Newborns show they are at home in the water, as more and more parents sign children up for swimming groups. Phil Shaw's London Baby Swim offers swimming classes for parents and babies as young as six-weeks-old.
With their eyes wide open and a real air of serenity, these babies are naturals under the water. They are taking part in baby swim classes – the latest trend that sees children as young as six weeks old take the plunge to develop their brains and bodies.
The number of tots enrolled for the west London sessions has risen from just 85 in 2008 to 500 this summer, making it the ‘in thing' for newborns. ‘The classes are great because the babies develop all sorts of motor skills and learning skills,' said organiser Phil Shaw.
‘In the first few years of a baby's life, they experience huge development, as their brain grows faster than in later years. With our swimming lessons, we are helping babies to make new brain connections and strengthen learning through skills and stimulation.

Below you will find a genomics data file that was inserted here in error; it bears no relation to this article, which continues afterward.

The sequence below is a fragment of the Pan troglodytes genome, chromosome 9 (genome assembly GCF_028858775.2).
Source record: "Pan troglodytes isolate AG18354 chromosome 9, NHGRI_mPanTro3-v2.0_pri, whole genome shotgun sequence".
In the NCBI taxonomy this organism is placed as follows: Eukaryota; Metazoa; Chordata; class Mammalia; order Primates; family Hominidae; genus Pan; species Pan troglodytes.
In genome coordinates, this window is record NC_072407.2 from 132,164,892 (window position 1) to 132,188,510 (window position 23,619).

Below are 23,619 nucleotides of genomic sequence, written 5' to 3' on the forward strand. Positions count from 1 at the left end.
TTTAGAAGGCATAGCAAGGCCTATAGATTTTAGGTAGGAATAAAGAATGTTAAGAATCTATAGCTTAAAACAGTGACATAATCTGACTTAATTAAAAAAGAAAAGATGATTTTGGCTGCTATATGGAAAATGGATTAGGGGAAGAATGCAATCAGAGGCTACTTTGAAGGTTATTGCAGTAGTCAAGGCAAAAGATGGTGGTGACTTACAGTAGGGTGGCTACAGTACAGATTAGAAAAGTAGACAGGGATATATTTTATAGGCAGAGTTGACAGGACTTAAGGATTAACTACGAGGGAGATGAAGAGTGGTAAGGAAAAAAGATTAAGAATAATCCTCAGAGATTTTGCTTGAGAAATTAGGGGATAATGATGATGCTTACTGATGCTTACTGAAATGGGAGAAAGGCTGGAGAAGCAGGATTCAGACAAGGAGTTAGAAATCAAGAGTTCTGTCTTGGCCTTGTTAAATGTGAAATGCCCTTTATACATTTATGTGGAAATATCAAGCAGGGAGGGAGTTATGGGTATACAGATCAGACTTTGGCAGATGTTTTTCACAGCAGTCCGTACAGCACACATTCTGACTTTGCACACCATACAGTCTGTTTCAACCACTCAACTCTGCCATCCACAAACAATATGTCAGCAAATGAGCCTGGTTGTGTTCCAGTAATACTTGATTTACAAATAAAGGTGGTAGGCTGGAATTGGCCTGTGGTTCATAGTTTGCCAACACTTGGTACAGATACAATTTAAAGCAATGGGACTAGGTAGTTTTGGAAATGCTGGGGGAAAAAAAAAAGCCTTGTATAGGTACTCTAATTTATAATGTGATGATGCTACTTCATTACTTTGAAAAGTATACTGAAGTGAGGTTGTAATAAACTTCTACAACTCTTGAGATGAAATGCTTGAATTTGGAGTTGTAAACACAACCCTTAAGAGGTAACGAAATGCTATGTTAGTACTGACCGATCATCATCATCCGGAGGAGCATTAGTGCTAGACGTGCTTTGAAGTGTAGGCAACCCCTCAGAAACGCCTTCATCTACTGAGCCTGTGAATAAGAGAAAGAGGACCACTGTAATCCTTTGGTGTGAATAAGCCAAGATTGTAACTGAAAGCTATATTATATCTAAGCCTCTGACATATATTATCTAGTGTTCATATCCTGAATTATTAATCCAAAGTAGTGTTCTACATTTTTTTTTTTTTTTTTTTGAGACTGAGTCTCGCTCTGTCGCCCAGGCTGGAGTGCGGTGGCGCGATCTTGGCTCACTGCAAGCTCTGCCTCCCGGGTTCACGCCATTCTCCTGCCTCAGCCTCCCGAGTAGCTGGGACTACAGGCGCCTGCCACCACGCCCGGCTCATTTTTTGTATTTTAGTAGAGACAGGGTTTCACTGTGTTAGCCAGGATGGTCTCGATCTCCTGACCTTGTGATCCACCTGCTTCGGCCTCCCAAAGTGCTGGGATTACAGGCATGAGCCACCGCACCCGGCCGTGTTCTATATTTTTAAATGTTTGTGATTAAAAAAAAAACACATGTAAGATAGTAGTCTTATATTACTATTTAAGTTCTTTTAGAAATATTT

‘A weekly swim provides a good work-out and improves the cardiovascular system.' There are up to eight babies in each of the classes, which take place with parents and are led by qualified instructors. The youngsters spend up to four weeks getting used to the water, with their parents holding them while they splash about.
Some take longer than others to become fully-fledged water babies but by the end of term they are usually ready to go solo and pose for their souvenir snaps.
One of the reasons the children look so confident is that, up until about nine months old, babies have a gag reflex that blocks off their windpipe as soon as they are under water, allowing them to instinctively hold their breath.Shaw, 49, set up the school in Osterley with his partner Ana Torres two years ago, after being approached to take photos for another baby swimming centre.
He has ten years' experience taking underwater shots, after starting his career photographing wildlife in tropical regions across the world. Now, with baby swimming becoming ever more popular, he plans to get more people involved. He is to open a new centre in Ashford, Kent, in October and one in north London in the winter.